Prison library authorities noted that prisoners used prison libraries much more than others used public libraries. In 1938, the Director of the U.S. Bureau of Prisons (BOP) declared:

A significant indication of the constructive value of the library service in the Federal prisons is found in the fact that the average inmate reads five to ten times as many books as the average citizen using public libraries.^

Other authorities made similar claims.^ ^ ^ For fiscal year 1939, the BOP’s Director reported that “average circulation per reader was 85 books.”^ ^ Approximately 75% of federal penitentiary and reformatory inmates used the library.^ That implies circulation of 61 books per inmate per year. A survey of prison libraries in large prisons (holding more than 500 prisoners) about 1949 found:

Most state {prison} libraries circulated less than 30 books per inmate, with a few circulating as high as 40 or more a year. The majority of the federal {prison} libraries circulated approximately 40 books per year.^

More detailed statistics for 1938 indicate that, for reporting prisons, inmates in federal prisons borrowed on average 45 books per year, compared to 29 books per year for inmates in state prisons. The corresponding circulation statistics limited to federal and state prison library users were 61 books per user in federal prisons and 43 books per user in state prisons. Public library book circulation about this time was 14 books per public library user per year.^

Prisoners’ use of prison libraries seems to have fallen from 1938 to 1977. Book circulation per prisoner can be estimated better than book circulation per prison library user. From 1938 to 1977, circulation per prisoner fell from 45 books per year to 15 books per year in federal prisons. The corresponding trend in state prisons was from 31 book per year to 17 books per year. Growth in time prisoners spent watching television may have caused that fall in reading.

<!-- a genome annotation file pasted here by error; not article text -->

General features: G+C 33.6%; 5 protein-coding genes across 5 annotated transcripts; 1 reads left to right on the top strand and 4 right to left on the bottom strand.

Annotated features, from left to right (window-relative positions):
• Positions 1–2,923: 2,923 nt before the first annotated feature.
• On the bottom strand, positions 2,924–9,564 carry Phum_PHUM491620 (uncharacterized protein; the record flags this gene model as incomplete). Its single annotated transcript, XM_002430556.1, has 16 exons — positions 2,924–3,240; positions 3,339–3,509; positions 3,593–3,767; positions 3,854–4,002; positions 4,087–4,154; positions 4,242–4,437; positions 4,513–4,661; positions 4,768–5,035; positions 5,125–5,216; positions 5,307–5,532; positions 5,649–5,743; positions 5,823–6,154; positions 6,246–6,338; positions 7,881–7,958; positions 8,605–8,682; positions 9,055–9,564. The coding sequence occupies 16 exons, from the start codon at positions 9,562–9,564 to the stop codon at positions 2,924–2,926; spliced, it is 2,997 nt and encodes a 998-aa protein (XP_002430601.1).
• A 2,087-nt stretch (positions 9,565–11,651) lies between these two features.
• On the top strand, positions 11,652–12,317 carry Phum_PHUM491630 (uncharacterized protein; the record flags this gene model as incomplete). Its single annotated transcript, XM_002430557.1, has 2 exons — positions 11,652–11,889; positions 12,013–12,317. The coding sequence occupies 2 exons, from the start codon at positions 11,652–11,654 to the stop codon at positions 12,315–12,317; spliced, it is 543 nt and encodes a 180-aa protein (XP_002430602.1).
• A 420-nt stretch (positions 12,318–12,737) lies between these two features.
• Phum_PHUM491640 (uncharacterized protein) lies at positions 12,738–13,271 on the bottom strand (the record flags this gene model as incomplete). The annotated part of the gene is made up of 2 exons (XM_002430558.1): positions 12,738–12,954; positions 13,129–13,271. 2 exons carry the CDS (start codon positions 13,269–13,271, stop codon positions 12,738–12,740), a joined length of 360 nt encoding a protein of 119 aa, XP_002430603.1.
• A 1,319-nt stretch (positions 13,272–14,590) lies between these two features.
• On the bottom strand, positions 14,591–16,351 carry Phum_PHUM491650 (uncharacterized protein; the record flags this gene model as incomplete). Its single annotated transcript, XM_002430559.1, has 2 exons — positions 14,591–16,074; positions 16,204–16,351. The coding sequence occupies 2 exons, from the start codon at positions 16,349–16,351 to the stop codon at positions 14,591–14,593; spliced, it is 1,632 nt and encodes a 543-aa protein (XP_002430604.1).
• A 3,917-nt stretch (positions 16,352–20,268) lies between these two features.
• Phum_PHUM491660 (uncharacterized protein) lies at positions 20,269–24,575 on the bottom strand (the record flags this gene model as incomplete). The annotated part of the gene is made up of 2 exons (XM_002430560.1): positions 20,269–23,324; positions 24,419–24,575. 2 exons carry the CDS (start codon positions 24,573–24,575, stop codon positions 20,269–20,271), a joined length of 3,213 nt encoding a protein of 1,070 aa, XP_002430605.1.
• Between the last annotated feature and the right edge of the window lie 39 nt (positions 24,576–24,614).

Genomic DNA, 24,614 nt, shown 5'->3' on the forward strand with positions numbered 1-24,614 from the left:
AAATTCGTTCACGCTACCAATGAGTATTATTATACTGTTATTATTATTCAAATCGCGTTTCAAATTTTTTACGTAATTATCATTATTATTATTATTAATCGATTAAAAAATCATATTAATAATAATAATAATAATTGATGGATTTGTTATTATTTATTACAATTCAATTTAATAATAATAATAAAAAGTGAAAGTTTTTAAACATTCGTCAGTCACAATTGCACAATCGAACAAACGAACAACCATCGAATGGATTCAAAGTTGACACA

Despite an apparent reduction in prisoners’ library use across the twentieth century, prisoners remained much more active library users than the general public. In 1977, public library circulation per person served was 5.2. That was about a third of the level of prisoners’ library use. The 2003 National Assessment of Adult Literary indicated that 66% of prisoners used the prison library monthly or more frequently. The corresponding library use figure for non-prisoners was 35%.

For more than a century, libraries have been more significant to prisoners than to the general public. From no latter than 1875 to the present, prison libraries have held many more books per prisoner than public libraries have held books per non-prisoner. Prison libraries have also circulated many more books per prisoner per year than public libraries have circulated books per non-prisoner per year. Prisoners’ relatively extensive experience of reading books is an under-appreciated aspect of prisoners’ communicative position.